Overview Cross-Site Scripting, commonly referred to as XSS, is a type of web application injection attack in which malicious scripts are injected into trusted websites.
XSS attacks occur when an attacker takes advantage of, or "exploits," a flaw in a web application to send the attacker's payload to the client's browser. These flaws are typically encountered when a web application sends user-input to the browser without validating or encoding it beforehand.
An XSS payload executes within the domain of the "trusted site" and has the potential of accessing that website's cookies, modifying the page's DOM and even abusing the client's browser or extensions.
Though the end result is the same for all XSS attacks (an attacker controlled payload in the server's response), there are three different types of XSS vulnerabilities.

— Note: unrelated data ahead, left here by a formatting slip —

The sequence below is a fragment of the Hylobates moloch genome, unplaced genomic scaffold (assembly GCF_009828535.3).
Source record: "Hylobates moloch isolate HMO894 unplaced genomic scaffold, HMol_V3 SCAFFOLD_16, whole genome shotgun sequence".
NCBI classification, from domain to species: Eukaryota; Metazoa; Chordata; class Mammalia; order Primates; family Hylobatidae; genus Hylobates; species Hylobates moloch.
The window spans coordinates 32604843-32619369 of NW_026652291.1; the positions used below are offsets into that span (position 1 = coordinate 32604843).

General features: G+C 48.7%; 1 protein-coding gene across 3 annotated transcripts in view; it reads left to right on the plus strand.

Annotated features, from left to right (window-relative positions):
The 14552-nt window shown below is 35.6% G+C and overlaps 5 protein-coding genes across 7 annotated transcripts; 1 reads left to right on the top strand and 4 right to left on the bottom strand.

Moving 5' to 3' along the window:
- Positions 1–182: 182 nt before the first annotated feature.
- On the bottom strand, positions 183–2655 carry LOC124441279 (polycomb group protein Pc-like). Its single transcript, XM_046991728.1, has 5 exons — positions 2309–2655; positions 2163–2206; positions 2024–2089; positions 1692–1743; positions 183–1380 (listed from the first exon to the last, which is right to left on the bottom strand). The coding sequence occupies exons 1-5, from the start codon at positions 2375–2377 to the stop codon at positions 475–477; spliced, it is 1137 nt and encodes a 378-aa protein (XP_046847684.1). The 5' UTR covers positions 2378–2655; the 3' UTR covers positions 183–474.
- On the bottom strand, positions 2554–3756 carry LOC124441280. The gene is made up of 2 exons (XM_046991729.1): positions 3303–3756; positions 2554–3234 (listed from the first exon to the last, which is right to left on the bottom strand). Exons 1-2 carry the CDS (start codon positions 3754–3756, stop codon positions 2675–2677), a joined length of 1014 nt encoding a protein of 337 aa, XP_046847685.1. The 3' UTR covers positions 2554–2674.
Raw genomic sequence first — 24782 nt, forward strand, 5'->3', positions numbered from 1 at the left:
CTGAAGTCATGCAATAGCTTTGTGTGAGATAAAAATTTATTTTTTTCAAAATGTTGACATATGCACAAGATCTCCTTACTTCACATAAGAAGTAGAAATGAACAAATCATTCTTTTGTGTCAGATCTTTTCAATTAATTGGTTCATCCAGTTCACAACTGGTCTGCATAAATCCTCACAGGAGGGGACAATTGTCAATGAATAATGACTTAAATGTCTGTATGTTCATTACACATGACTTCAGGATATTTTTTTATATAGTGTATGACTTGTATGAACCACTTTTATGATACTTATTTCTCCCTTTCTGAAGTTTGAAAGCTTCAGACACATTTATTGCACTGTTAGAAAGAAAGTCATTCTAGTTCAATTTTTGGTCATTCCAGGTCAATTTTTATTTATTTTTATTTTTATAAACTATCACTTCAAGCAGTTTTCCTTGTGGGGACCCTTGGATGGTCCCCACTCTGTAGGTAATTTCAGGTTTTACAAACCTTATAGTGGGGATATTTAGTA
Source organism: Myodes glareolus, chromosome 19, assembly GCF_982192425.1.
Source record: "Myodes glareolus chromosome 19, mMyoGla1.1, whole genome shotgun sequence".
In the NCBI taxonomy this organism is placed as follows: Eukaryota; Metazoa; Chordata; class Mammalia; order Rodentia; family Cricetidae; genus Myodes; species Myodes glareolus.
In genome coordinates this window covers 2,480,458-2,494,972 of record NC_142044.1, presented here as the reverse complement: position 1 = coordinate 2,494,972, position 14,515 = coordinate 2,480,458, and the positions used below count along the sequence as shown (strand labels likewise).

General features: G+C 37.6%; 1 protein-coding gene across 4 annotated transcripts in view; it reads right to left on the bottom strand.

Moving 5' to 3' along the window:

Let's assume we have a search results page that displays a user's search query back to them. The code below is an example of how this could be done in PHP:
Results for "<?php echo $_GET['query'] ?>"
For this to work, you would access the page with a URL like:
In the response, we get:
Results for "stackoverflow"
Now we will attempt to inject our payload into the response:
And our new response:
Results for "<script>alert(1)</script>"
We have successfully injected our XSS payload.